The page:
Identifying Patterns and Predictors of Prescription Opioid Use after Total Joint Arthroplasty

Muhammad Ali Chaudhary, Michael K. Dalton, Tracey P. Koehlmoos, Andrew J. Schoenfeld, Eric Goralnick

Research output: Contribution to journalArticlepeer-review

17 Scopus citations


Introduction: Total hip arthroplasty and total knee arthroplasty account for over 1 million procedures annually. Opioids are the mainstay of postoperative pain management for these patients. In this context, the objective of this study was to determine patterns of use and factors associated with early discontinuation of opioids after total joint arthroplasty (TJA). Methods: TRICARE claims data (2006-2014) were queried for adult (18-64 years) patients who underwent total hip arthroplasty or total knee arthroplasty. Prescription opioid use was identified from 6 months before and 6 months after surgical intervention. Prior opioid use was categorized as naïve, exposed (with non-sustained use), and sustained (6 month continuous use before surgery). Cox proportional-hazards models were used to identify factors associated with opioid discontinuation following TJA. Results: Among the 29,767 patients included in the study, 15,271 (51.3%) had prior opioid exposure and 3,740 (12.5%) were sustained opioid users. At 6 months after the surgical intervention, 3,171 (10.6%) continued opioid use, 3.3% were among opioid naïve, 10.2% among exposed, and 33.3% among sustained users. In risk-adjusted models, prior opioid exposure (hazards ratio: 0.65, 95% CI: 0.62-0.67) and sustained prior use (hazards ratio: 0.33, 95% CI: 0.31-0.35) were the strongest predictors of lower likelihood of opioid discontinuation. Lower socio-economic status, depression, and anxiety were also strong predictors. Conclusion: Prior opioid exposure was strongly associated with continued opioid dependence after TJA. Although one-third of prior sustained users continued use after surgery, approximately 10% of previously exposed patients became sustained users, making them the prime candidates for targeted interventions to reduce the likelihood of sustained opioid use after TJA.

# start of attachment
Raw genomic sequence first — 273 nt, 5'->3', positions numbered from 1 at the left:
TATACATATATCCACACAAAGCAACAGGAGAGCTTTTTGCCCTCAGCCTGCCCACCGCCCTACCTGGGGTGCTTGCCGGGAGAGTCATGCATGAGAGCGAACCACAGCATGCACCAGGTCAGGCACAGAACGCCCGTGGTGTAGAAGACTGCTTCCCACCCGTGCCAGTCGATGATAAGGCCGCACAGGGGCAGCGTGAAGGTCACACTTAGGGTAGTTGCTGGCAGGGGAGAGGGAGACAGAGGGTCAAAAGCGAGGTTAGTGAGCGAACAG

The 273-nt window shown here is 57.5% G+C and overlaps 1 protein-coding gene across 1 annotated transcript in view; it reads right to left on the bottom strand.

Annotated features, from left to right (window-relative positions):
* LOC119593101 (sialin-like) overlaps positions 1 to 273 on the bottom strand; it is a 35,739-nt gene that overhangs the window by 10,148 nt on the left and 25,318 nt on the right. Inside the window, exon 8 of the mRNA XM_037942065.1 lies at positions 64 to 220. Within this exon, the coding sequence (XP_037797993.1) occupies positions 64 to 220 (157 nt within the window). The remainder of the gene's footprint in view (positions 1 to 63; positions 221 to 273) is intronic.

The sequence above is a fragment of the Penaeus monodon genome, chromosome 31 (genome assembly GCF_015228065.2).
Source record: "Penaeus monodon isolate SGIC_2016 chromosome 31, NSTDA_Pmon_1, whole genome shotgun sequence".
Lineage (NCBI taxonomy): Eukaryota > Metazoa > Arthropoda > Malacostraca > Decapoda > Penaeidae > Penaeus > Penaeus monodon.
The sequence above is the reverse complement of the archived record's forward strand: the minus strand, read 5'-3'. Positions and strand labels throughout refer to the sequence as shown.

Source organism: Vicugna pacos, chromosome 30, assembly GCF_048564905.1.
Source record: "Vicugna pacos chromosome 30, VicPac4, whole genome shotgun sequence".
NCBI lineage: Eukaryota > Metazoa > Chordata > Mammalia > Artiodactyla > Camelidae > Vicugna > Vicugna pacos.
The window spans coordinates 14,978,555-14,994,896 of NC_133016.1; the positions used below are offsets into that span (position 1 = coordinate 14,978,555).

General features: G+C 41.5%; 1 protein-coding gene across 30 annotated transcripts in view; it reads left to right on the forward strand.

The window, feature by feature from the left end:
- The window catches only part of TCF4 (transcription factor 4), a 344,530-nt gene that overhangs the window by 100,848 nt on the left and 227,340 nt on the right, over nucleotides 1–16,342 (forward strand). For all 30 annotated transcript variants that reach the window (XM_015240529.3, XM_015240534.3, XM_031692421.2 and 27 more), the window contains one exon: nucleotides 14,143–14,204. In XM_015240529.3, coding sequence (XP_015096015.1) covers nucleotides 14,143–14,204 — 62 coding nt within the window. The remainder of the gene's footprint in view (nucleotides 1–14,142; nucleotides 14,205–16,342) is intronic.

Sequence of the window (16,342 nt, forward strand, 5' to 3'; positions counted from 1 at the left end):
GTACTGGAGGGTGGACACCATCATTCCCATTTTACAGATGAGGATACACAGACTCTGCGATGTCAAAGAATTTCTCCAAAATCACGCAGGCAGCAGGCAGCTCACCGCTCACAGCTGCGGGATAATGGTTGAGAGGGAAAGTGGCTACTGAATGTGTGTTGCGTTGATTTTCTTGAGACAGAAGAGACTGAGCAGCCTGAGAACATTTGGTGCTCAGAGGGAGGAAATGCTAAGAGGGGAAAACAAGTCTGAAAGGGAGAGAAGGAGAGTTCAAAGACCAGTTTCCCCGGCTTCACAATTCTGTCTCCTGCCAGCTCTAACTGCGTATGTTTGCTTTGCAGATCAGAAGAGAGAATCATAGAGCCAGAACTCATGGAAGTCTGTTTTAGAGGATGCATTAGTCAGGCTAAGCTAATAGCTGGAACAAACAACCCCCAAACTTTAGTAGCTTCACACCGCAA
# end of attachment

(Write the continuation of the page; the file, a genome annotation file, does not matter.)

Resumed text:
Original languageEnglish
Pages (from-to)587-592
Number of pages6
JournalMilitary Medicine
Issue number5-6
StatePublished - 1 May 2021
Externally publishedYes


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